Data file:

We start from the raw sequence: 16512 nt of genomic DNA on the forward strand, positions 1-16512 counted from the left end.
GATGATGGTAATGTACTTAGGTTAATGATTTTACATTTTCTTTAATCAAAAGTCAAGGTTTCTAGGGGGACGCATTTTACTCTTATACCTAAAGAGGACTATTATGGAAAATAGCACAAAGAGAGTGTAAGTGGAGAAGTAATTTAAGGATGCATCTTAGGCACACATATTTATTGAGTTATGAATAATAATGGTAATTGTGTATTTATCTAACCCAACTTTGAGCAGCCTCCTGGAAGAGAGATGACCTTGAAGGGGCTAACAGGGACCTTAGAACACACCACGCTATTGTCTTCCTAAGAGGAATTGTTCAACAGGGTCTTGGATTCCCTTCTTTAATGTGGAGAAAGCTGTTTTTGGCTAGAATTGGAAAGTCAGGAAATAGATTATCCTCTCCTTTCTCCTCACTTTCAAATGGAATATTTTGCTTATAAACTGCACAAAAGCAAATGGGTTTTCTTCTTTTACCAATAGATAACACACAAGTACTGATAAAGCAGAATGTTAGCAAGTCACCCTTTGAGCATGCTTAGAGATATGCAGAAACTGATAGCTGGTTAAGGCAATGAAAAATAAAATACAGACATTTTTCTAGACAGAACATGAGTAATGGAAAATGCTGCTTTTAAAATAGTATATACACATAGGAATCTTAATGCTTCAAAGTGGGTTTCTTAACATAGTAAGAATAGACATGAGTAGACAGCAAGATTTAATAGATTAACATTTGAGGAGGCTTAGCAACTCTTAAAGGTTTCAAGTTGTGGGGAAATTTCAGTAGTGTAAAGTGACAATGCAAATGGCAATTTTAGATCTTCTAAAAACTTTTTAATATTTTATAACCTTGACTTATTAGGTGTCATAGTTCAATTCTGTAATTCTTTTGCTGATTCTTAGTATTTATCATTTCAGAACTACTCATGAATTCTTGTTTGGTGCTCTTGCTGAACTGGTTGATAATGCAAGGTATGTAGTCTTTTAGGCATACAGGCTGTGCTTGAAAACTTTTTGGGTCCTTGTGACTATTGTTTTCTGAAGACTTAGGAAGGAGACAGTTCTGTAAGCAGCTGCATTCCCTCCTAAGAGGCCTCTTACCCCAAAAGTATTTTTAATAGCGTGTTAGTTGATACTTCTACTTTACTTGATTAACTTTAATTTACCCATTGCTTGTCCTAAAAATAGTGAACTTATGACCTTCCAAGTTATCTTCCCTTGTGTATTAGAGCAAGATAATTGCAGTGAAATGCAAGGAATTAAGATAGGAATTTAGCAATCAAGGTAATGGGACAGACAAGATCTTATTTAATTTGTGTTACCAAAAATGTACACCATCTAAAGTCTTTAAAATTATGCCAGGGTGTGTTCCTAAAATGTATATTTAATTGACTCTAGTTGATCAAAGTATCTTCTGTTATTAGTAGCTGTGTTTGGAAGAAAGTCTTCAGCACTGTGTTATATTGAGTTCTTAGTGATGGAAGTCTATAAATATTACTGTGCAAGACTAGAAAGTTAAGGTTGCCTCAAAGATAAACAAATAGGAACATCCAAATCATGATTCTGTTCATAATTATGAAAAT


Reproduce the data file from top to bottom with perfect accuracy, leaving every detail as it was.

We start from the raw sequence: 16512 nt of genomic DNA on the forward strand, positions 1-16512 counted from the left end.
GATGATGGTAATGTACTTAGGTTAATGATTTTACATTTTCTTTAATCAAAAGTCAAGGTTTCTAGGGGGACGCATTTTACTCTTATACCTAAAGAGGACTATTATGGAAAATAGCACAAAGAGAGTGTAAGTGGAGAAGTAATTTAAGGATGCATCTTAGGCACACATATTTATTGAGTTATGAATAATAATGGTAATTGTGTATTTATCTAACCCAACTTTGAGCAGCCTCCTGGAAGAGAGATGACCTTGAAGGGGCTAACAGGGACCTTAGAACACACCACGCTATTGTCTTCCTAAGAGGAATTGTTCAACAGGGTCTTGGATTCCCTTCTTTAATGTGGAGAAAGCTGTTTTTGGCTAGAATTGGAAAGTCAGGAAATAGATTATCCTCTCCTTTCTCCTCACTTTCAAATGGAATATTTTGCTTATAAACTGCACAAAAGCAAATGGGTTTTCTTCTTTTACCAATAGATAACACACAAGTACTGATAAAGCAGAATGTTAGCAAGTCACCCTTTGAGCATGCTTAGAGATATGCAGAAACTGATAGCTGGTTAAGGCAATGAAAAATAAAATACAGACATTTTTCTAGACAGAACATGAGTAATGGAAAATGCTGCTTTTAAAATAGTATATACACATAGGAATCTTAATGCTTCAAAGTGGGTTTCTTAACATAGTAAGAATAGACATGAGTAGACAGCAAGATTTAATAGATTAACATTTGAGGAGGCTTAGCAACTCTTAAAGGTTTCAAGTTGTGGGGAAATTTCAGTAGTGTAAAGTGACAATGCAAATGGCAATTTTAGATCTTCTAAAAACTTTTTAATATTTTATAACCTTGACTTATTAGGTGTCATAGTTCAATTCTGTAATTCTTTTGCTGATTCTTAGTATTTATCATTTCAGAACTACTCATGAATTCTTGTTTGGTGCTCTTGCTGAACTGGTTGATAATGCAAGGTATGTAGTCTTTTAGGCATACAGGCTGTGCTTGAAAACTTTTTGGGTCCTTGTGACTATTGTTTTCTGAAGACTTAGGAAGGAGACAGTTCTGTAAGCAGCTGCATTCCCTCCTAAGAGGCCTCTTACCCCAAAAGTATTTTTAATAGCGTGTTAGTTGATACTTCTACTTTACTTGATTAACTTTAATTTACCCATTGCTTGTCCTAAAAATAGTGAACTTATGACCTTCCAAGTTATCTTCCCTTGTGTATTAGAGCAAGATAATTGCAGTGAAATGCAAGGAATTAAGATAGGAATTTAGCAATCAAGGTAATGGGACAGACAAGATCTTATTTAATTTGTGTTACCAAAAATGTACACCATCTAAAGTCTTTAAAATTATGCCAGGGTGTGTTCCTAAAATGTATATTTAATTGACTCTAGTTGATCAAAGTATCTTCTGTTATTAGTAGCTGTGTTTGGAAGAAAGTCTTCAGCACTGTGTTATATTGAGTTCTTAGTGATGGAAGTCTATAAATATTACTGTGCAAGACTAGAAAGTTAAGGTTGCCTCAAAGATAAACAAATAGGAACATCCAAATCATGATTCTGTTCATAATTATGAAAAT